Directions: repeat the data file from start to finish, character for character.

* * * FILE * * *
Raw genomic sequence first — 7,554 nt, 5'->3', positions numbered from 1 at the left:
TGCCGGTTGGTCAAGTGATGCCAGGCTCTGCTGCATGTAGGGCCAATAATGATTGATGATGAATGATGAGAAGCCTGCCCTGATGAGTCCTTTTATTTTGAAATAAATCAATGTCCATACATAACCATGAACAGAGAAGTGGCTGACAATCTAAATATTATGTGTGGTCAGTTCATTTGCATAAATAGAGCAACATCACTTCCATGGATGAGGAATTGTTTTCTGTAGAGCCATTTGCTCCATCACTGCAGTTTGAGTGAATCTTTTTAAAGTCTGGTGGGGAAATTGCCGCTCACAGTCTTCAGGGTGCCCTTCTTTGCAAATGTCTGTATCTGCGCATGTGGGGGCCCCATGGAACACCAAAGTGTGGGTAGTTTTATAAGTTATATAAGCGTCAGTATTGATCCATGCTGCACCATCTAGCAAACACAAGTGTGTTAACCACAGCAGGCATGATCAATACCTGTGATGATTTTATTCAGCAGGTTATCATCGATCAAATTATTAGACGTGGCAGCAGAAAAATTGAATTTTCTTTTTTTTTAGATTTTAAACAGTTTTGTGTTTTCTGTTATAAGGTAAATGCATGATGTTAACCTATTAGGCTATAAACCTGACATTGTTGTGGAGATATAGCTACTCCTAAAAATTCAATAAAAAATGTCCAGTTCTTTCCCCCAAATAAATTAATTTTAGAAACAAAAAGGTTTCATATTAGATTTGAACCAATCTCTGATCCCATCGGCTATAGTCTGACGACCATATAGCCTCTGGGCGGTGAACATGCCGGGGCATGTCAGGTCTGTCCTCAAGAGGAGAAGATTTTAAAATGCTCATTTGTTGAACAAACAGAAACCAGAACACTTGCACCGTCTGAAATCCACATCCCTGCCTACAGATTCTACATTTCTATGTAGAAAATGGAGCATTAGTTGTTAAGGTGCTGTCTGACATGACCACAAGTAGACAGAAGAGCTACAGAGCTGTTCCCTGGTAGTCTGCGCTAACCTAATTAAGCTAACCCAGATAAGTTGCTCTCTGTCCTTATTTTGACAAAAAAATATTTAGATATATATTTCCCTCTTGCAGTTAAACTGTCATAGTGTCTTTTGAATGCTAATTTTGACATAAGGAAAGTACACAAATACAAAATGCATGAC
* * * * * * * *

Raw genomic sequence first — 7,554 nt, 5'->3', positions numbered from 1 at the left:
TGCCGGTTGGTCAAGTGATGCCAGGCTCTGCTGCATGTAGGGCCAATAATGATTGATGATGAATGATGAGAAGCCTGCCCTGATGAGTCCTTTTATTTTGAAATAAATCAATGTCCATACATAACCATGAACAGAGAAGTGGCTGACAATCTAAATATTATGTGTGGTCAGTTCATTTGCATAAATAGAGCAACATCACTTCCATGGATGAGGAATTGTTTTCTGTAGAGCCATTTGCTCCATCACTGCAGTTTGAGTGAATCTTTTTAAAGTCTGGTGGGGAAATTGCCGCTCACAGTCTTCAGGGTGCCCTTCTTTGCAAATGTCTGTATCTGCGCATGTGGGGGCCCCATGGAACACCAAAGTGTGGGTAGTTTTATAAGTTATATAAGCGTCAGTATTGATCCATGCTGCACCATCTAGCAAACACAAGTGTGTTAACCACAGCAGGCATGATCAATACCTGTGATGATTTTATTCAGCAGGTTATCATCGATCAAATTATTAGACGTGGCAGCAGAAAAATTGAATTTTCTTTTTTTTTAGATTTTAAACAGTTTTGTGTTTTCTGTTATAAGGTAAATGCATGATGTTAACCTATTAGGCTATAAACCTGACATTGTTGTGGAGATATAGCTACTCCTAAAAATTCAATAAAAAATGTCCAGTTCTTTCCCCCAAATAAATTAATTTTAGAAACAAAAAGGTTTCATATTAGATTTGAACCAATCTCTGATCCCATCGGCTATAGTCTGACGACCATATAGCCTCTGGGCGGTGAACATGCCGGGGCATGTCAGGTCTGTCCTCAAGAGGAGAAGATTTTAAAATGCTCATTTGTTGAACAAACAGAAACCAGAACACTTGCACCGTCTGAAATCCACATCCCTGCCTACAGATTCTACATTTCTATGTAGAAAATGGAGCATTAGTTGTTAAGGTGCTGTCTGACATGACCACAAGTAGACAGAAGAGCTACAGAGCTGTTCCCTGGTAGTCTGCGCTAACCTAATTAAGCTAACCCAGATAAGTTGCTCTCTGTCCTTATTTTGACAAAAAAATATTTAGATATATATTTCCCTCTTGCAGTTAAACTGTCATAGTGTCTTTTGAATGCTAATTTTGACATAAGGAAAGTACACAAATACAAAATGCATGAC